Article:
Halladay adapted to Philadelphia and pitching in the National League like a penguin to an iceberg. Halladay’s intensity matched that of the fan base. It was love at first sight. Those that were still skeptical were won over once-and-for-all on May 29, 2010. On a steamy night, in a near empty stadium in South Florida, Roy Halladay pitched the 20th perfect game in Major League Baseball history – blanking the Florida Marlins, 1-0. The perfecto was followed by another masterpiece – on a grander stage. On October 6 of that season, he pitched only the second no-hitter in postseason history – shutting down the high-powered Cincinnati Reds. Halladay became the fifth pitcher in Major League history to throw two no-hitters in one season.
His second season with the Phillies was just as dominant as the first. The numbers never lie. 2010/2011: 2.44/2.35 ERA, 167/163 ERA+, 1.04/1.04 WHIP, 8.3/8.9 WAR. Plus, a combined 17 complete games and five shutouts. Dominance!
Then, came that fateful night against the St. Louis Cardinals. He never did allow any further damage. Just that one lonely run. Unfortunately, the Phillies’ offense picked the absolute worst time to channel the 1962 New York Mets for offensive ineptitude. Halladay’s best friend and former Blue Jays’ teammate, Chris Carpenter, matched him pitch-for-pitch. Two grizzled gunslingers battling it out on the western frontier. Ironically, it was the last hurrah for both pitchers. During the offseason, the two friends headed to Brazil on a fishing expedition. In a twist of fate, coincidence or not, both pitchers arrived to Spring Training nowhere near their 2011 levels. Both ended up spending significant time on the disabled list. Just two short years since the greatest pitchers’ duel in a generation, both have retired.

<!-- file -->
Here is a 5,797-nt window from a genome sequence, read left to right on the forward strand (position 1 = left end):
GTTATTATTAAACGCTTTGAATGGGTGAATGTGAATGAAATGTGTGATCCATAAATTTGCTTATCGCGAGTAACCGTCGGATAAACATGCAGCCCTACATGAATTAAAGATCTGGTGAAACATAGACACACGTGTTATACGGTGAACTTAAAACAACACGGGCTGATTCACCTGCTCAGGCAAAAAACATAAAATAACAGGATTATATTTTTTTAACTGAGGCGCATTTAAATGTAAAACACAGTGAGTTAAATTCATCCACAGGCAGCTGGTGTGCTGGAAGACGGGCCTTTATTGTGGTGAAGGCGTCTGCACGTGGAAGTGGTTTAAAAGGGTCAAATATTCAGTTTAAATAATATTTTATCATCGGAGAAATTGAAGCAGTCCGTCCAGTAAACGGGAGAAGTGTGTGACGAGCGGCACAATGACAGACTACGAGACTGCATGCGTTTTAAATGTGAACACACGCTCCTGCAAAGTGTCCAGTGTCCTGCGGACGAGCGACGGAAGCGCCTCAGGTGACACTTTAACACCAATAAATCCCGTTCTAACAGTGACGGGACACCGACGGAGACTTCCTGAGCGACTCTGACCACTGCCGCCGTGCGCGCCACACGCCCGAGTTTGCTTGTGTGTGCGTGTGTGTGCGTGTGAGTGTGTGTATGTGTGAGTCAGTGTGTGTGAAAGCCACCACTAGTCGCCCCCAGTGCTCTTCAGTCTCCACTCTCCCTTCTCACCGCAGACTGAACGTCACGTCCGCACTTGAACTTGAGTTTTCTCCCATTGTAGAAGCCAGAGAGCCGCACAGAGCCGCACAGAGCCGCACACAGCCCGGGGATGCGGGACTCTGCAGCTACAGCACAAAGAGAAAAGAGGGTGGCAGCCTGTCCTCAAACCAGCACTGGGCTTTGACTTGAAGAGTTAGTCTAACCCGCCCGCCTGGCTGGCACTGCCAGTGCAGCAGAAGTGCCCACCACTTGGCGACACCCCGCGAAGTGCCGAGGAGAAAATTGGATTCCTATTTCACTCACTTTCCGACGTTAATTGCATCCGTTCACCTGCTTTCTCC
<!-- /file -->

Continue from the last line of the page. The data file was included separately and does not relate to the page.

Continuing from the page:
Now comes the talk about Cooperstown. Halladay is not a slam dunk choice like Greg Maddux, but he’s pretty darn close. True, he didn’t pitch 20-plus years like Maddux, Nolan Ryan or Steve Carlton. But, he didn’t need to. He thrived in an offensive era that placed a premium on pitching. Once again, the numbers never lie. Halladay’s 10-year stretch of dominance covered the 2002-2011 seasons. 170-75 W-L, 2.97 ERA, .694 winning %, 151 ERA+ (both home ballparks were hitter-friendly), 1.117 WHIP, 62.4 WAR, 63 CG, 18 Shutouts. Two Cy Young Awards (one in each league), eight All-Star teams, a perfect game and postseason no-hitter. 203 career victories and a .659 winning % over a 16-year career. Over the course of that time period, he lead all major league pitchers in winning %, shutouts and complete games.
A pretty good barometer on a pitcher’s effectiveness is ERA+. 100 is average. Roy Halladay’s career ERA+ is 131. Compare Halladay to pitchers who are, or will be, in the Hall of Fame: Sandy Koufax 131, Greg Maddux 132, Tom Glavine 118, Tom Seaver 127, Catfish Hunter 104, Pedro Martinez 154, Randy Johnson 135, Nolan Ryan 112, Curt Schilling 127, Steve Carlton 115. Except for Martinez, who took dominance to an entirely different stratosphere during his heyday, Halladay is comparable to all of the other greats.
It was painful watching one of the greatest pitchers of his generation struggle through a sweat-filled, 1/3 of an inning that night in Miami. Many already knew it was the end of the road – only needing final confirmation from Halladay himself. That came a few months later. Baseball will sorely miss a man and pitcher of his caliber. Fans will miss watching a true professional ply his craft every fifth day. Players will miss following his example and receiving tutelage from the master. Three people will undoubtedly benefit from his retirement – his wife and two sons, who will finally have him all to themselves.
Sure, he never won that elusive World Series championship, but, Roy Halladay is one player that can honestly say, “I gave it everything I had.” One might believe that a bronze plaque at the Baseball Hall of Fame wouldn’t be a bad consolation prize.
I have a feeling there will be numerous bus loads of fans from Philadelphia, Toronto and all points in between, descending upon Cooperstown, New York in July 0f 2019.